Trader Workflows in Focus
Algorithms and synthetic order types have gained in importance for institutional buy-side traders, as slimmer sell-side desks move to combine low-touch and high-touch trading services into a more streamlined offering.
“Advanced trader workflows will continue to be hot,” said Justin Llewellyn-Jones, chief operating officer at Fidessa. “There is concept about the sell side being able to service the buy side as a kind of one-stop shop. The buy side is not necessarily into that idea — they like the concept of relationships and expertise and so forth — whereas the sell side thinks to themselves, my sales traders are quite expensive and if I can get rid of a few that would be quite nice.”
“Technologically, the idea is to produce a system that is multi-asset and allows you to trade across different segments and financial instruments,” Llewellyn-Jones continued. “But now, the idea of actually combining high touch, low touch and no touch, manual and electronic, care and algo, is a more fundamental discussion around the technology economics which we find interesting.”
Llewellyn-Jones, who is scheduled to speak on a panel at Markets Media’s Summer Trading Network in New York on July 10, cited three other hot-button issues for traders: compliance, finding actionable data within ‘big data’, and outsourcing.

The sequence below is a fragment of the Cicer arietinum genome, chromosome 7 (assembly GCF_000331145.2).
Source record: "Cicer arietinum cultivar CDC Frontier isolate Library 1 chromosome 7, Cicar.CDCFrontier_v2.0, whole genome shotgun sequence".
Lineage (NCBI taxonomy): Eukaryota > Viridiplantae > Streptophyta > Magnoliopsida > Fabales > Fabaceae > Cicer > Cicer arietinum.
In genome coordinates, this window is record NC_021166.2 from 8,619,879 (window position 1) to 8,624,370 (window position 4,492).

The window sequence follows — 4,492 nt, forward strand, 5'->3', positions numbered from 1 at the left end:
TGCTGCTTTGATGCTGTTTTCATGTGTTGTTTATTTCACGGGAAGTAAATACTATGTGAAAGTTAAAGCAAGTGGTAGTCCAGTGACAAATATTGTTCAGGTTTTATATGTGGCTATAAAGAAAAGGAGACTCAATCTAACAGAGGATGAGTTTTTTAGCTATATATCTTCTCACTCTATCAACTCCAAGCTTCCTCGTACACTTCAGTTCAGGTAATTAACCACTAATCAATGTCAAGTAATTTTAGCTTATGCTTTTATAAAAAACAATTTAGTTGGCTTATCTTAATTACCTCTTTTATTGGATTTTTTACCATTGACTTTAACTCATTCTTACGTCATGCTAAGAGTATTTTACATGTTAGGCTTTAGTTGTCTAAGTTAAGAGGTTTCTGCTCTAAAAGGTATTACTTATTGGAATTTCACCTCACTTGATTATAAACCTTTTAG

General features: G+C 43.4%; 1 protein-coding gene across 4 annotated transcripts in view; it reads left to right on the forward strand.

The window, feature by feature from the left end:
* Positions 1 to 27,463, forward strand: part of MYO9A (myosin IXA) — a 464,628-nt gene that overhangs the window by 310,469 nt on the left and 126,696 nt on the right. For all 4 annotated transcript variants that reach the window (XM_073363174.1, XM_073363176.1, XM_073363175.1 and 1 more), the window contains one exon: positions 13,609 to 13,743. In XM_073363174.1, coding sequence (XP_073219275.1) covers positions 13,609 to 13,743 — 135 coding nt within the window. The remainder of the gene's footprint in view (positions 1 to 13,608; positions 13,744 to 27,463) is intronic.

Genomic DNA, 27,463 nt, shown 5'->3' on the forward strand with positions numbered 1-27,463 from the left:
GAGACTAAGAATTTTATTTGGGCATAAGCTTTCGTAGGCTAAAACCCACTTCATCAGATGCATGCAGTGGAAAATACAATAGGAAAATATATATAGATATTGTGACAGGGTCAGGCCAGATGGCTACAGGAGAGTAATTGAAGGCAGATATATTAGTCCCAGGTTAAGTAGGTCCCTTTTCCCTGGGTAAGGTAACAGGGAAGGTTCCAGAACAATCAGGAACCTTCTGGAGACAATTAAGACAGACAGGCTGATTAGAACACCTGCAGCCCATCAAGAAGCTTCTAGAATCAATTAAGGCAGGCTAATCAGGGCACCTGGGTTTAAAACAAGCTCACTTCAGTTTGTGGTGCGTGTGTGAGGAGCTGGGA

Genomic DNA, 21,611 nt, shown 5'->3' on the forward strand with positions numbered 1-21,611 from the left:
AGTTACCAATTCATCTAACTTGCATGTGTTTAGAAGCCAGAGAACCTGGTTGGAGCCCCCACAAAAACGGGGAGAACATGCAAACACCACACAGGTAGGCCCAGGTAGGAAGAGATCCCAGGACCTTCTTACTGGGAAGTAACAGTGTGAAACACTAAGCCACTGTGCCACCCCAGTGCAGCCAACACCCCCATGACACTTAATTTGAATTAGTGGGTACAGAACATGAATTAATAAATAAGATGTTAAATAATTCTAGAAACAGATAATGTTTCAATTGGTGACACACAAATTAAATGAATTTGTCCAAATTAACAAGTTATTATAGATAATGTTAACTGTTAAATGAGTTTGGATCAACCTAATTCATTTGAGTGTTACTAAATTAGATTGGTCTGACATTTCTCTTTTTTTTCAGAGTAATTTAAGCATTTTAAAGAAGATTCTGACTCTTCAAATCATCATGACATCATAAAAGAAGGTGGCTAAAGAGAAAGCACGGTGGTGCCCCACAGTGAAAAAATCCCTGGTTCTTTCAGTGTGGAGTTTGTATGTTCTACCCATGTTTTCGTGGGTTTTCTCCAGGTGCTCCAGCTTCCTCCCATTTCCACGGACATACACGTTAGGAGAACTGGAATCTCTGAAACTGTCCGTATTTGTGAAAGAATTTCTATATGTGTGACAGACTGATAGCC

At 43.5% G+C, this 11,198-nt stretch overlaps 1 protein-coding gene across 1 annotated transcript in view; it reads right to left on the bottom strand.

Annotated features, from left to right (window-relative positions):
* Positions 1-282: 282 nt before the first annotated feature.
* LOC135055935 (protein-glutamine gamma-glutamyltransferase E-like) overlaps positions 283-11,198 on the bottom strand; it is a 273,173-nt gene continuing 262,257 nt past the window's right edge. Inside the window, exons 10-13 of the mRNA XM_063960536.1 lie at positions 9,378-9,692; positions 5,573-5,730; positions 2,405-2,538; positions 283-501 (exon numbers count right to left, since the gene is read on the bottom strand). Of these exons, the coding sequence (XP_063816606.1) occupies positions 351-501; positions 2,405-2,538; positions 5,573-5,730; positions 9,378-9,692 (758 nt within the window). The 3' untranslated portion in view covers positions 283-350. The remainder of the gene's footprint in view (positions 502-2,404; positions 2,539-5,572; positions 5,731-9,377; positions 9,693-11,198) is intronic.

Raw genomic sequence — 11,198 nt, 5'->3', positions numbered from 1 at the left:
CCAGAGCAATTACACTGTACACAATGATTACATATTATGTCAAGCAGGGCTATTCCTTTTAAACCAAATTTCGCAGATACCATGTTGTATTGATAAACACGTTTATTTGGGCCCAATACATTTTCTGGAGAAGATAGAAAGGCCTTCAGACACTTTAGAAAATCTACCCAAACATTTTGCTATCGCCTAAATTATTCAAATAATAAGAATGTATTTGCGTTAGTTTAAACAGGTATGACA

Compliance “continues to be a pain point for everybody” across multiple asset classes, Llewellyn-Jones said. This is the case “especially since most of it hasn’t really been thought about, or it’s getting pushed back, or there are geographic interdependencies that people haven’t thought about.”
Regarding big data, “if you drill down into and actually look at what people are interested in, its actionable data — business intelligence,” he said. “There are a lot of conversations around extracting information out of a combination of trading activities”
“On a macro level, I think the conversations around outsourcing are still quite hot,” Llewellyn-Jones added.
Managed services including software and infrastructure which had been fairly standard in small and mid-sized financial institutions are now drawing interest from larger players, Llewellyn-Jones noted. “There was more of a ‘build it, own it, control it’ mentality at the top end of the stack, (but) a lot of institutions have come to terms with the idea that they could use a vendor for parts of their operations and technology,” he said.
On the flip side, Llewellyn-Jones noted that high-frequency trading has lost some luster, at least as far as new entrants to the business.
“I don’t think there are that many people looking to pursue HFT strategies,” he said. “It still makes up a fairly significant percentage of market volume, but there is a lack of interest in moving into that kind of business.”
“Latency and the conversation around latency has become quite commoditized,” Llewellyn-Jones added. “For most people, you either realized that you were pursuing a trading strategy that was not as latency-sensitive as you thought it was, or your vendor caught up with everyone else anyway, so your latency profile was sufficient for what you wanted to do. In general, that has become uninteresting.”